There have been a lot of contradictory suggestions about what "the main lesson" of the new TNS-BMRB referendum poll is, but to my mind the most important lesson is that when the No campaign crow about a poll in advance, it's no longer safe to automatically conclude that the No lead must have increased, or even remained static. With the TNS datasets having been released on Tom Hunter's website, we now know that the No lead has in fact fallen by 0.6% after undecideds are stripped out.
Should Scotland be an independent country?
Yes 41.4% (+0.3)
No 58.6% (-0.3)
41.4% is also (albeit only fractionally) a new high watermark for the Yes vote with TNS-BMRB in the campaign so far - the previous high was 41.3%.
Even on the headline numbers that take account of Don't Knows, it turns out that No have been heavily flattered in the published figures by the effect of rounding. Here is the position when rounding is only to one decimal place -
Yes 32.2% (+2.6)
No 45.6% (+3.2)
So the "widening of the gap" that the No campaign are wittering about (spin which one or two media outlets have stupidly - if predictably - fallen for hook, line and sinker) amounts to a statistically insignificant 0.6% - exactly the same amount by which the gap has narrowed on the more important measure that excludes undecideds.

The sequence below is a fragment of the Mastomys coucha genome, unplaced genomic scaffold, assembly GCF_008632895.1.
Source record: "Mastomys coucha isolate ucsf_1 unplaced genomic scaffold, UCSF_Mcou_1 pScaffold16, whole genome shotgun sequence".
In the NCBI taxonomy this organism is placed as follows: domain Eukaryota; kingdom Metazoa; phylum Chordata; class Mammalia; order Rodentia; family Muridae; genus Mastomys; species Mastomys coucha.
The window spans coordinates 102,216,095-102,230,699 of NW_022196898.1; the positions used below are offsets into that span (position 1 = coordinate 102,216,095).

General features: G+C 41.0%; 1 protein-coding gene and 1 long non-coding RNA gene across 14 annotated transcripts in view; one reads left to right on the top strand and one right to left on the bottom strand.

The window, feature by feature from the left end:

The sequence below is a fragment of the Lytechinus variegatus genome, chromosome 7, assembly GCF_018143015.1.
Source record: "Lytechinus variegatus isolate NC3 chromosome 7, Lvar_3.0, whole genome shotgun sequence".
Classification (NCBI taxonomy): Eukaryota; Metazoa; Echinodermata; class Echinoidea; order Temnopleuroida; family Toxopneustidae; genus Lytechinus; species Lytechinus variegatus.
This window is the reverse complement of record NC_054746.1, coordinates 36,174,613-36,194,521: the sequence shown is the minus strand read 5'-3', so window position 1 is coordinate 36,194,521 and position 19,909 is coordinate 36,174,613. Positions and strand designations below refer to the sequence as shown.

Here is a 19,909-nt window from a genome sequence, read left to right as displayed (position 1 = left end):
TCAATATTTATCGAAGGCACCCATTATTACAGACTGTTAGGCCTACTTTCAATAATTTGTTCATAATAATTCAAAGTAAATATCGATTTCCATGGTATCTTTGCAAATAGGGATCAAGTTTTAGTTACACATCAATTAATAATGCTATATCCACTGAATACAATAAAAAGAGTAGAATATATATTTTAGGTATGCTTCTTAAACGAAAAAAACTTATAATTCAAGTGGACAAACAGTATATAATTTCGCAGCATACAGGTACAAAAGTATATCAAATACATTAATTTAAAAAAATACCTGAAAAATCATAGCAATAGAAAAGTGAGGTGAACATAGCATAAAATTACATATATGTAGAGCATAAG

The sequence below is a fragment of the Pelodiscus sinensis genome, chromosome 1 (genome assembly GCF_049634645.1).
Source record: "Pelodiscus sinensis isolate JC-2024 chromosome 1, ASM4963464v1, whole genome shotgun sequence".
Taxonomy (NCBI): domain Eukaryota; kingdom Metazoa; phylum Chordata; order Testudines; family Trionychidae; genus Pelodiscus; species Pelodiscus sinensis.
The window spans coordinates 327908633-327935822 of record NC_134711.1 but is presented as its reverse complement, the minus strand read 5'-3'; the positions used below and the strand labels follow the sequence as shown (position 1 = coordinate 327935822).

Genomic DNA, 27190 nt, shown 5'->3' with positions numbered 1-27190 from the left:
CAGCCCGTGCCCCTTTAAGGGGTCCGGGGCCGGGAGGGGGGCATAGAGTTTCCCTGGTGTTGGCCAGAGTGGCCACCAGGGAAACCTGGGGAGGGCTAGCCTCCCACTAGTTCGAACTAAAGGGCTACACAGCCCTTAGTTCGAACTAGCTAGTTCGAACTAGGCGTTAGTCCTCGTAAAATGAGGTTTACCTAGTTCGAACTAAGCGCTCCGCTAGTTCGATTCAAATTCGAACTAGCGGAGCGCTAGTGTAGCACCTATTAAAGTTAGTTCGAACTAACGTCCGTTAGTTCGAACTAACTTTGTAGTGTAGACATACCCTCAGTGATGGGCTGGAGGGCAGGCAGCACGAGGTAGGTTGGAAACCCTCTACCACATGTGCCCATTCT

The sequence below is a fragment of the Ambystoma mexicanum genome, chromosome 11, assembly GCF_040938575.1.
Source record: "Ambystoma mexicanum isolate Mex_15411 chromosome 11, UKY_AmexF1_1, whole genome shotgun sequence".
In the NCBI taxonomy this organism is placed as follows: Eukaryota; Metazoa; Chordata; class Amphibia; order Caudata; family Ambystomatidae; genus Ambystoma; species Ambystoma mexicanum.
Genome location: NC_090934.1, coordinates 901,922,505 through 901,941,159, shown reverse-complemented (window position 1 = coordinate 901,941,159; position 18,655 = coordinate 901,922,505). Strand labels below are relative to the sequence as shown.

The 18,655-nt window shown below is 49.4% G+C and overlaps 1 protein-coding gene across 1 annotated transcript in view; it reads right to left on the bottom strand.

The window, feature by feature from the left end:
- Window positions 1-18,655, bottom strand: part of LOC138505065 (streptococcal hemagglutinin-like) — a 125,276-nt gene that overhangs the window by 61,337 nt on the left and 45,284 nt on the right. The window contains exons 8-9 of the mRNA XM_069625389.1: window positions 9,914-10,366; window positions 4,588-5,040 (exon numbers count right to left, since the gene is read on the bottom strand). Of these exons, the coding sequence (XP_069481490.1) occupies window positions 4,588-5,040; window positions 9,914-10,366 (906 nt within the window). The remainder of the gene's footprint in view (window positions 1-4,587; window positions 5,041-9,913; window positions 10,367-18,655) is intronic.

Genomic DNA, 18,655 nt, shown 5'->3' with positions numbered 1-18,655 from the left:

The one silver lining I can see for No in this poll is that, in contrast to the last couple of TNS polls, respondents who say they are certain to vote are only very fractionally more likely to say they will vote Yes. However, the TNS figures after turnout filters are applied have tended to be much more volatile than the headline numbers, so not too much should be read into that. And the news is actually pretty good among respondents who say they are either certain or very likely to vote - the Yes vote among that group (with undecideds excluded) stands at 42.6%, which is very similar to last month's figure of 43.4%.
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In other polling news, the Tories once again seem to be standing on the brink of crossover in the GB-wide polls for next year's general election. The last couple of YouGov polls have shown Labour's lead shrink to just 1 and 2 points respectively. What will be the implications for the referendum if it becomes unambiguously clear over the next few weeks that David Cameron is heading for another five years in Downing Street? I think we can all hazard a guess...